Bradenton Herald (USA), August 13, 2004
Groups debate results of military
One of President Clinton's first acts after taking
office in 1993 was to lift a ban on abortions
at U.S. military hospitals, giving servicewomen
access to a procedure that had been available
to civilians for 20 years.
Two years later, the new Republican-controlled
Congress reinstituted the ban, which remains
in effect today as scores of soldiers become
pregnant on the battlefield.
Now, with lengthy deployments in a military that
is 15 percent female and with revelations of
sexual assault in the armed forces, critics
say it's time for a change.
The exceptions to the abortion ban - first instituted
by President Reagan in 1988 - are those to
save a woman's life or to end pregnancies resulting
from rape or incest. Four such procedures were
performed at military facilities in the 2003
fiscal year ending last September, according
to the Department of Defense.
Even in cases of rape and incest, military health
insurance doesn't cover the procedure, which
costs from $325 to $650 in the first 12 weeks
of pregnancy, according to the Planned Parenthood
Legislators have tried several times to amend
the law, most recently in May, when Congress
rejected a proposal to permit military facilities
to provide abortions on request to patients
willing to pay.
Abortion-rights activists vow to try again. But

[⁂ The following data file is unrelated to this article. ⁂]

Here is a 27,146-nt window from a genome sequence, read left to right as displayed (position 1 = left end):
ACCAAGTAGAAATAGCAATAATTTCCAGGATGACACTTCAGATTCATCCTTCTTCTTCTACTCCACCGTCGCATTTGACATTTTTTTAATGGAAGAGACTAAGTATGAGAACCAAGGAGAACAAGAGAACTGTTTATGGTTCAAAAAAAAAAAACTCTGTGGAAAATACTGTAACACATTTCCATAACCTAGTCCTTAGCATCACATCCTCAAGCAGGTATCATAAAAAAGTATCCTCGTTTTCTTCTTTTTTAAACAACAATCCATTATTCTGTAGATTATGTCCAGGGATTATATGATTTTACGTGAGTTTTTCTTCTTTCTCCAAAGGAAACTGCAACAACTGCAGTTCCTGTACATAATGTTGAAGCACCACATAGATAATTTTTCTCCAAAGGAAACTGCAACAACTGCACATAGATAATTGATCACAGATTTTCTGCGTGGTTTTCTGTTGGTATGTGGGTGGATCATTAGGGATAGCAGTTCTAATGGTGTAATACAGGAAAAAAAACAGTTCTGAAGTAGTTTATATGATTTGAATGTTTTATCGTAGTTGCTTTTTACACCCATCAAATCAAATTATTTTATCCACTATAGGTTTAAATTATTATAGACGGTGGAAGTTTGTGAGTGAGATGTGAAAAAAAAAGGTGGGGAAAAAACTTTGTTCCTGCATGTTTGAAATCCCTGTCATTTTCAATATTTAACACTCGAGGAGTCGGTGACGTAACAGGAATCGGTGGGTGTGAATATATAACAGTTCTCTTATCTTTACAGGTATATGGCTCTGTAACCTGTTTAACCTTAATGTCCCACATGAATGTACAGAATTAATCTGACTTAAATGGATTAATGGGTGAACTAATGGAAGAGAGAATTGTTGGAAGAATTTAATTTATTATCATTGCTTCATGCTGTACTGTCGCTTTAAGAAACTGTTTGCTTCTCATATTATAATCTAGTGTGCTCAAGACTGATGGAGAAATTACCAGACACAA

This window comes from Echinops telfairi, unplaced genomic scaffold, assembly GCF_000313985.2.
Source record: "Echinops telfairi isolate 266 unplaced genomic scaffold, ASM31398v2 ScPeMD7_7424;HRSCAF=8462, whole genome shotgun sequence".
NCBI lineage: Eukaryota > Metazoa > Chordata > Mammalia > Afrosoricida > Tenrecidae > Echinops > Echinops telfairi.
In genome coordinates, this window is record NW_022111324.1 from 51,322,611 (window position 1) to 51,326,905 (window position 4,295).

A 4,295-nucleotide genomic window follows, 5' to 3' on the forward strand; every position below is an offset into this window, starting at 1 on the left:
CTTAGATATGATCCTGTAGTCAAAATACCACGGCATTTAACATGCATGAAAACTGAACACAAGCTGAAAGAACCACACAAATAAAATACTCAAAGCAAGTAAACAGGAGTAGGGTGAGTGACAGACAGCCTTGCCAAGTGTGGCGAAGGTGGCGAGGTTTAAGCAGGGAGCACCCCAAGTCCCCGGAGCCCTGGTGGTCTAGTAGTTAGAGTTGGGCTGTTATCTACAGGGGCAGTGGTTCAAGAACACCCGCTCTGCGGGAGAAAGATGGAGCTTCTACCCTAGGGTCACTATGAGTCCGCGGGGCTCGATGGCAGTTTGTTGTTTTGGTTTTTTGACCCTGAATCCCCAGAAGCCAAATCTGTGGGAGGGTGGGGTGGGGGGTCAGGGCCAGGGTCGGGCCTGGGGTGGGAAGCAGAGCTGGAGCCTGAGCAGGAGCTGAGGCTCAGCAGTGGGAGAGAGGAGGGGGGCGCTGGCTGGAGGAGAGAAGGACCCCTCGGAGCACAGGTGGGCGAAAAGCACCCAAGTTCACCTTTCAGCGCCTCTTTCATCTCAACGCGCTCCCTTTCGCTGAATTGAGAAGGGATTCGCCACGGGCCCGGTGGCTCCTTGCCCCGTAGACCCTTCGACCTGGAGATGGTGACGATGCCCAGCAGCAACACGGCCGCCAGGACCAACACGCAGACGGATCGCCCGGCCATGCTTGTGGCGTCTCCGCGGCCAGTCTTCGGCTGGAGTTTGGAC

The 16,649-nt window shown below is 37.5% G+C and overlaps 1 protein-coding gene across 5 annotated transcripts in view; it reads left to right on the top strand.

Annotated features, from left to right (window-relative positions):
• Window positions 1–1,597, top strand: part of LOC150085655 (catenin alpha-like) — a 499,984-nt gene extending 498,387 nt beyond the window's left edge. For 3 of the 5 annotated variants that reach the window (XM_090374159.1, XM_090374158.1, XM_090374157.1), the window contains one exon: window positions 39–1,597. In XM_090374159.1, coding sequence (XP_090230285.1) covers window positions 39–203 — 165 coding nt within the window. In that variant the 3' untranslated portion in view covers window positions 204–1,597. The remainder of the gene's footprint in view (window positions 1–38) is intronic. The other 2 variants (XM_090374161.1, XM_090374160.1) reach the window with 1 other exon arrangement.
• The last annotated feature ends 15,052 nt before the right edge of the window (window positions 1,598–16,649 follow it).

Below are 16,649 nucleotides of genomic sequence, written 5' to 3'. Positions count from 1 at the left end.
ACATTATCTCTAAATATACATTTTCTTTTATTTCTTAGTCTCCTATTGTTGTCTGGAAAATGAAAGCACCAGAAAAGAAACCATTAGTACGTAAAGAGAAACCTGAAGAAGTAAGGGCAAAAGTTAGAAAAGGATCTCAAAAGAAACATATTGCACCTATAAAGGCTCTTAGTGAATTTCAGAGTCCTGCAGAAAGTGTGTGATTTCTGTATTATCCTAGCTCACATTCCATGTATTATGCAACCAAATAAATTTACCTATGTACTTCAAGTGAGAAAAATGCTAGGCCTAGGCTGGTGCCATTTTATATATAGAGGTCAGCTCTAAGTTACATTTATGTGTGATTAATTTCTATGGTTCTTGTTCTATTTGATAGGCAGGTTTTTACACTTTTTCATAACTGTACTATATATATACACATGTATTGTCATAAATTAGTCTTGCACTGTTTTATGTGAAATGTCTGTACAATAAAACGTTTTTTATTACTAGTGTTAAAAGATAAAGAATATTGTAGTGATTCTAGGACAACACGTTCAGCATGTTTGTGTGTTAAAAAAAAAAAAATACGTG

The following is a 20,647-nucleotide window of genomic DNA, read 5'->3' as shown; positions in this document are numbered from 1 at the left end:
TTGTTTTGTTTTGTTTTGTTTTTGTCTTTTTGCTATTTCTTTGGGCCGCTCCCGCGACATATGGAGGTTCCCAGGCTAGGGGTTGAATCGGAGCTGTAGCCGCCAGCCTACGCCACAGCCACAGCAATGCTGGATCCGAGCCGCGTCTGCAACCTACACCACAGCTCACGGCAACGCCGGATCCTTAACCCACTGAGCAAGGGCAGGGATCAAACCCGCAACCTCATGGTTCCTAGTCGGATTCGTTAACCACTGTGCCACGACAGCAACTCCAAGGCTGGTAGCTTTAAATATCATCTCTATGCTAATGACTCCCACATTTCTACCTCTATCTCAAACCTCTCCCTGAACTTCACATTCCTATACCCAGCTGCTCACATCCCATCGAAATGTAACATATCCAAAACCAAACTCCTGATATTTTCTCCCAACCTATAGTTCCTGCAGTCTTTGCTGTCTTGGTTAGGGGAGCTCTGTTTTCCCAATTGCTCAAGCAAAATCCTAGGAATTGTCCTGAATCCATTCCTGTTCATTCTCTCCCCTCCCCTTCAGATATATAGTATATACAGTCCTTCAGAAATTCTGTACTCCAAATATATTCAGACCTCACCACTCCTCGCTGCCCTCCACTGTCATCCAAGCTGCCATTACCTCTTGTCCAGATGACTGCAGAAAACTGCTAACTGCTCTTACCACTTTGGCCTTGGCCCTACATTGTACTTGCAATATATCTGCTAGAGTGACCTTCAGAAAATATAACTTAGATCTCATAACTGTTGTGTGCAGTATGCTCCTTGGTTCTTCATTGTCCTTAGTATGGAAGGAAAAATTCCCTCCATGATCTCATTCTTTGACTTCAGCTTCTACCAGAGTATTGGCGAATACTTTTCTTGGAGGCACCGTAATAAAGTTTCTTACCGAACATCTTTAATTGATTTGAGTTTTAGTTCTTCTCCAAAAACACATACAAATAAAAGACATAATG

in the meantime, they say pregnant soldiers
in countries where private clinics don't offer
abortions, such as the Middle East and Afghanistan,
are caught in a bind.
The military, and many service members themselves,
offer many counterarguments, one that says
with restrictions on sexual relations in combat
zones and with birth control available, deployed
soldiers should not get pregnant.
But it's clear that birth control and no-sex
rules aren't working.
In Iraq and Kuwait alone, the Army said 163 of
its soldiers had become pregnant as of June
17. It did not have numbers for Afghanistan
or other areas of deployment.
A 1999 study of Army pregnancies and their impact
on military readiness said, on average, from
5 percent to 6 percent of Army women were pregnant
at any given time.
The Air Force and Marines said they do not track
pregnancies. The Navy did not respond to requests
for the information.
Defense Department spokesman James Turner said
the military is bound by federal law to uphold
the abortion ban, and that it is not in the
business of providing what it considers elective
procedures such as abortions.
That doesn't stop the military from offering
service members vasectomies and cosmetic surgery,
including liposuction, breast implants and
In the case of cosmetic surgery, at least, that's
because such operations are not necessarily
elective, Turner said. Rather, they are aimed
at keeping military surgeons up to date in
reconstructive surgery, a crucial element in
treating combat wounds.
Abortions offer no such payoff, said retired
Army Sgt. Pauline F. Keehn, who writes on issues
affecting military women and helps run Militarywoman.org,
a Web site dedicated to the topic.
Keehn supports abortion rights, but not in the
armed forces. She joined the Army in 1971,
when abortions were permitted at military hospitals.
At first, she supported the idea.
"But as I saw the complications it caused
. . . I was glad to see the restrictions placed
on abortions," she said, noting such things
as the need for additional OB-GYNs, not generally
a high priority in the field.
"There are enough problems already surrounding
the issue of pregnancy and its effect on deployment.
Add the equation of those who choose abortion,
and you have a logistical nightmare waiting
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